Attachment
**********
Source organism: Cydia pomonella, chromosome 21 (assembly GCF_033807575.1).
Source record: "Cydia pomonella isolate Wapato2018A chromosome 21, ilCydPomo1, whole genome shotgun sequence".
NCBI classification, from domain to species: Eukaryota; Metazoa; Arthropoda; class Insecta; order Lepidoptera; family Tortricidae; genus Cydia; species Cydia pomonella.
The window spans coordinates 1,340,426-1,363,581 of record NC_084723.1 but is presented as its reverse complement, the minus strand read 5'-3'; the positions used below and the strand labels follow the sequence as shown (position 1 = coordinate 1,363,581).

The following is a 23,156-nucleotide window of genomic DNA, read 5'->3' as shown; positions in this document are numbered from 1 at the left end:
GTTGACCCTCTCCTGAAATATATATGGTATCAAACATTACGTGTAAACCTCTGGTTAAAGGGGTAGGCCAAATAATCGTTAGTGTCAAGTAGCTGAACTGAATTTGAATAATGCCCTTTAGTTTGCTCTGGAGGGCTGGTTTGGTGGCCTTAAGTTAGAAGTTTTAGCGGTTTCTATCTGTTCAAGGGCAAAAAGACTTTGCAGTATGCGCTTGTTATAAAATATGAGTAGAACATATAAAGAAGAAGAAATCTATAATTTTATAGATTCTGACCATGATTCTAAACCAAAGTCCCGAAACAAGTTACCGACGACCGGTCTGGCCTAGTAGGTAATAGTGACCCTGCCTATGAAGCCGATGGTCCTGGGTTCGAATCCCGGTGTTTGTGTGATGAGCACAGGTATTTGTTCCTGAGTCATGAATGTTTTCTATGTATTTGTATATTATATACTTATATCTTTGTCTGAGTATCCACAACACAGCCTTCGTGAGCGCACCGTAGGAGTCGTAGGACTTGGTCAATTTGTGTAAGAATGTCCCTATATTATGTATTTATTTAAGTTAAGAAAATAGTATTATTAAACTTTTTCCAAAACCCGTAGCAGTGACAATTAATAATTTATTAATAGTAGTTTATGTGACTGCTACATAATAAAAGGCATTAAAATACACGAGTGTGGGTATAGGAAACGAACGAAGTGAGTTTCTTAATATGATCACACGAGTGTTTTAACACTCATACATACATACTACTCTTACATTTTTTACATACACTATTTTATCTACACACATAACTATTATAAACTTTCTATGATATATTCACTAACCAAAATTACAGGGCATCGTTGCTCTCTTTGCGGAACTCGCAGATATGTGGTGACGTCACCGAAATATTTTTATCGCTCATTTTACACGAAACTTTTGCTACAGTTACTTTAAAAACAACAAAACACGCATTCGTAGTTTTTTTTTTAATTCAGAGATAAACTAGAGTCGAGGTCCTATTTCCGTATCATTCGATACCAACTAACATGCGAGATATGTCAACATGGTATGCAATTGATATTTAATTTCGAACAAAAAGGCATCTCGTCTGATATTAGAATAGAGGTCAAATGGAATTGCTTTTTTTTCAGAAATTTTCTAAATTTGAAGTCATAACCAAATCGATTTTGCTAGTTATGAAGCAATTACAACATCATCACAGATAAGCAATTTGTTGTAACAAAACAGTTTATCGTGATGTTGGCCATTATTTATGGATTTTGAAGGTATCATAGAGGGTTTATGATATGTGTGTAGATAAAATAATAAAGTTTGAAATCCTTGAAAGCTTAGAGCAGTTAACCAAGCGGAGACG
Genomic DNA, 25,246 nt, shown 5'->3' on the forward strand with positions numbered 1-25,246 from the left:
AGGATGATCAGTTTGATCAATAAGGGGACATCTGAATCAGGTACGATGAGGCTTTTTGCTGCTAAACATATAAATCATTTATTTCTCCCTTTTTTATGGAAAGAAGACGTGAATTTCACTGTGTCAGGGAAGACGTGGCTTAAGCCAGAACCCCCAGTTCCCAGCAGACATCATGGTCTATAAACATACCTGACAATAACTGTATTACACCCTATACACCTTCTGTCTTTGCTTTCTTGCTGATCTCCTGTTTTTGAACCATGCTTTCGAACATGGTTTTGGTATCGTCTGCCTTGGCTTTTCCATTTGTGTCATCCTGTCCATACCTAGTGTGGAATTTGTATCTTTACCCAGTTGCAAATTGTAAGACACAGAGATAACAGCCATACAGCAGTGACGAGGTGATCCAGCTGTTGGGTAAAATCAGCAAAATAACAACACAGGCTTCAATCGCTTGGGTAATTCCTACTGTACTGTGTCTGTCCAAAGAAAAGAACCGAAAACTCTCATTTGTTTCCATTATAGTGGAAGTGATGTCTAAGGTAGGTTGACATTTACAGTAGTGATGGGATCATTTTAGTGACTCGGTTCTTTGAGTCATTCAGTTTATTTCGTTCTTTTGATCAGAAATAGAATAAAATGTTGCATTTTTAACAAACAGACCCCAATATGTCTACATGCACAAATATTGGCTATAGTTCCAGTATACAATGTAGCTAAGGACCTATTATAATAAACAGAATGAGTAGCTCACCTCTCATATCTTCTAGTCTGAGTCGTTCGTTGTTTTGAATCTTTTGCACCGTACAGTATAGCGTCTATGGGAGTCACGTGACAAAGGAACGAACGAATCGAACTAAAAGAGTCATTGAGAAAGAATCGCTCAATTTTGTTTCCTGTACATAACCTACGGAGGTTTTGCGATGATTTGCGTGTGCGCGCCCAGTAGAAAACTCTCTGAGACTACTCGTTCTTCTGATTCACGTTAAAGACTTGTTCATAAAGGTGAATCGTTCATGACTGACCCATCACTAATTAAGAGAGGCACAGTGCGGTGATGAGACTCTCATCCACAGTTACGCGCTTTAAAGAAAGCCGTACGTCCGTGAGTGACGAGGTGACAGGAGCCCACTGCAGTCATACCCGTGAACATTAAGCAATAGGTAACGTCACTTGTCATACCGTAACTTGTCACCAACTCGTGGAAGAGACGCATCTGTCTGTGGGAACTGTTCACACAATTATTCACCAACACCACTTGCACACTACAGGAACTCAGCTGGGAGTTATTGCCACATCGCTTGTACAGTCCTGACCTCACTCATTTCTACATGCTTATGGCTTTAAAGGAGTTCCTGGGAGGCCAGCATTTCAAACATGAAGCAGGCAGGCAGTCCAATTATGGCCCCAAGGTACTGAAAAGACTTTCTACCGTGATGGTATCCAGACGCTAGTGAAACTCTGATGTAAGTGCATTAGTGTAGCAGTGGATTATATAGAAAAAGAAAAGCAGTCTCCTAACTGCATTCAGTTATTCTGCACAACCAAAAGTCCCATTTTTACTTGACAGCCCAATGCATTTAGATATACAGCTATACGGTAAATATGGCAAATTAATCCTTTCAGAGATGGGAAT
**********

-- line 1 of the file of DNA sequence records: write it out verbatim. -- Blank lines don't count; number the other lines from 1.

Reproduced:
Source organism: Cydia pomonella, chromosome 21 (assembly GCF_033807575.1).